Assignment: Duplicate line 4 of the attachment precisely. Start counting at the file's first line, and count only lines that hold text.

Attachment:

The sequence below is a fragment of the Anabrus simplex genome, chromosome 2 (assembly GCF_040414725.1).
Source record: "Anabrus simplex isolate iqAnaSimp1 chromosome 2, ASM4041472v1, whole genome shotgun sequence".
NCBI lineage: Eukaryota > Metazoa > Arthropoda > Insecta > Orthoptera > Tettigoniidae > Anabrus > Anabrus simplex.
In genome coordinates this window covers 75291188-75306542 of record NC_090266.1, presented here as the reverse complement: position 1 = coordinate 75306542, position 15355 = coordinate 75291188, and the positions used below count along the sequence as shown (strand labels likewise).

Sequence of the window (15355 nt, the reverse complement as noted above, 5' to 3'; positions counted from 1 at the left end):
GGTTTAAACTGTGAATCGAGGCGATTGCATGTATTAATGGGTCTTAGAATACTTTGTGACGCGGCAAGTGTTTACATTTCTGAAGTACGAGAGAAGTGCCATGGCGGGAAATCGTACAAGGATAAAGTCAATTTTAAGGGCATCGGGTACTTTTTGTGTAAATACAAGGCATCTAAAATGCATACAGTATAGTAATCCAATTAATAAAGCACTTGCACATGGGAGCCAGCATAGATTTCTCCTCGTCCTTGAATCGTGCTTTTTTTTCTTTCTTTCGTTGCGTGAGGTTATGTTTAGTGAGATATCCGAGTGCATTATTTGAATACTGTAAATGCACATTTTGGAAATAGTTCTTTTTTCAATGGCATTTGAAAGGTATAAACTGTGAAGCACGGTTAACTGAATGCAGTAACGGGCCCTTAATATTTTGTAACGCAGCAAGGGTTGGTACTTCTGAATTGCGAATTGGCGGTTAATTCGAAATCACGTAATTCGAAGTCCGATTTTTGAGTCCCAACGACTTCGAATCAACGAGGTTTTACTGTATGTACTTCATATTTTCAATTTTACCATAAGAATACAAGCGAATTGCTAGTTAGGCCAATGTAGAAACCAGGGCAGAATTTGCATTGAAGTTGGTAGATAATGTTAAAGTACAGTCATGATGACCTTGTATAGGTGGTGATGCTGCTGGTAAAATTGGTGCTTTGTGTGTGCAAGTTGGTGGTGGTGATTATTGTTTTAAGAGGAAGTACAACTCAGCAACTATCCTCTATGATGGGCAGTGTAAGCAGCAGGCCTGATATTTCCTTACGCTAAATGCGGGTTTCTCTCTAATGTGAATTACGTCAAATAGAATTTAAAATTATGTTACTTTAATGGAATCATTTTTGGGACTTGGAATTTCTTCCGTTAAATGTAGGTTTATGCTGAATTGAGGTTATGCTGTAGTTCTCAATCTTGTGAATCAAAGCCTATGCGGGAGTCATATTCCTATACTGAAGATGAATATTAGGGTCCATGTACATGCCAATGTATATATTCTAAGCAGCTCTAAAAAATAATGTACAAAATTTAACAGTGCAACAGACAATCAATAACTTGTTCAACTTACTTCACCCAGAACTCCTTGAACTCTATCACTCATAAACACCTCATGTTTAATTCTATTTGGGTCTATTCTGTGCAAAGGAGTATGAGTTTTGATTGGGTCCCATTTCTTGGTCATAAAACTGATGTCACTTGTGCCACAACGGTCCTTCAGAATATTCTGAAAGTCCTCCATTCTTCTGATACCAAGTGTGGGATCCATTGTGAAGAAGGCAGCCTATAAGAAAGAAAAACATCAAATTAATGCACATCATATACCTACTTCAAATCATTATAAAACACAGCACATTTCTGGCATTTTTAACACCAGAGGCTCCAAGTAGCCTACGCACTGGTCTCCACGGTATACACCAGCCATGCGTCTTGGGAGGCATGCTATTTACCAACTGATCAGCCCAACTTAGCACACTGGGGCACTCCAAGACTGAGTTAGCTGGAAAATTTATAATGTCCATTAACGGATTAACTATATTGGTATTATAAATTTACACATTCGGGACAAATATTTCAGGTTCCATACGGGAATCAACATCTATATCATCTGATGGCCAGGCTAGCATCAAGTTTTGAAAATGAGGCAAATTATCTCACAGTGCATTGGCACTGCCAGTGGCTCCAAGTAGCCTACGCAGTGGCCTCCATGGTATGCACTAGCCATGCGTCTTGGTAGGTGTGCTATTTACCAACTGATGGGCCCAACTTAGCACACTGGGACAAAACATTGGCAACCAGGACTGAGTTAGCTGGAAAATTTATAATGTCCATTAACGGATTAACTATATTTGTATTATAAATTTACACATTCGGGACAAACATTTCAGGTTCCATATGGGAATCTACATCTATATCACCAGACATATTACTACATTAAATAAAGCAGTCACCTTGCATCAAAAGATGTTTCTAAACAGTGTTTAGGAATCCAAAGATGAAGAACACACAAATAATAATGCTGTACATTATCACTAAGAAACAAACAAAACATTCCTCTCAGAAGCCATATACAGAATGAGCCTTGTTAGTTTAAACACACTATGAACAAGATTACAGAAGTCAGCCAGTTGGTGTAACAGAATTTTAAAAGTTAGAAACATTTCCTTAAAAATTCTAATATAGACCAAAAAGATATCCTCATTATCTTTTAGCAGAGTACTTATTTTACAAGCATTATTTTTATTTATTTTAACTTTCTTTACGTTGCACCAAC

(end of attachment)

In genome coordinates this window covers 75291188-75306542 of record NC_090266.1, presented here as the reverse complement: position 1 = coordinate 75306542, position 15355 = coordinate 75291188, and the positions used below count along the sequence as shown (strand labels likewise).